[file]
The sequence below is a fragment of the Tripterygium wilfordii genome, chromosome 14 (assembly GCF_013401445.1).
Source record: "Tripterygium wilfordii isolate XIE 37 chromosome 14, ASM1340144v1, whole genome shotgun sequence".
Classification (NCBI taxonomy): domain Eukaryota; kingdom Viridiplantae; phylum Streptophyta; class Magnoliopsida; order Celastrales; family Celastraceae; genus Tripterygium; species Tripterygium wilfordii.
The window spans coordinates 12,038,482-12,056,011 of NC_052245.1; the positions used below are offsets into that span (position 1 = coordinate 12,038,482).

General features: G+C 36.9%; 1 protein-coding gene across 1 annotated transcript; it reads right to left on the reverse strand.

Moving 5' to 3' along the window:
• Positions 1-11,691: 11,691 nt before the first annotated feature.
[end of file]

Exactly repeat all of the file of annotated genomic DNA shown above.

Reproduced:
The sequence below is a fragment of the Tripterygium wilfordii genome, chromosome 14 (assembly GCF_013401445.1).
Source record: "Tripterygium wilfordii isolate XIE 37 chromosome 14, ASM1340144v1, whole genome shotgun sequence".
Classification (NCBI taxonomy): domain Eukaryota; kingdom Viridiplantae; phylum Streptophyta; class Magnoliopsida; order Celastrales; family Celastraceae; genus Tripterygium; species Tripterygium wilfordii.
The window spans coordinates 12,038,482-12,056,011 of NC_052245.1; the positions used below are offsets into that span (position 1 = coordinate 12,038,482).

General features: G+C 36.9%; 1 protein-coding gene across 1 annotated transcript; it reads right to left on the reverse strand.

Moving 5' to 3' along the window:
• Positions 1-11,691: 11,691 nt before the first annotated feature.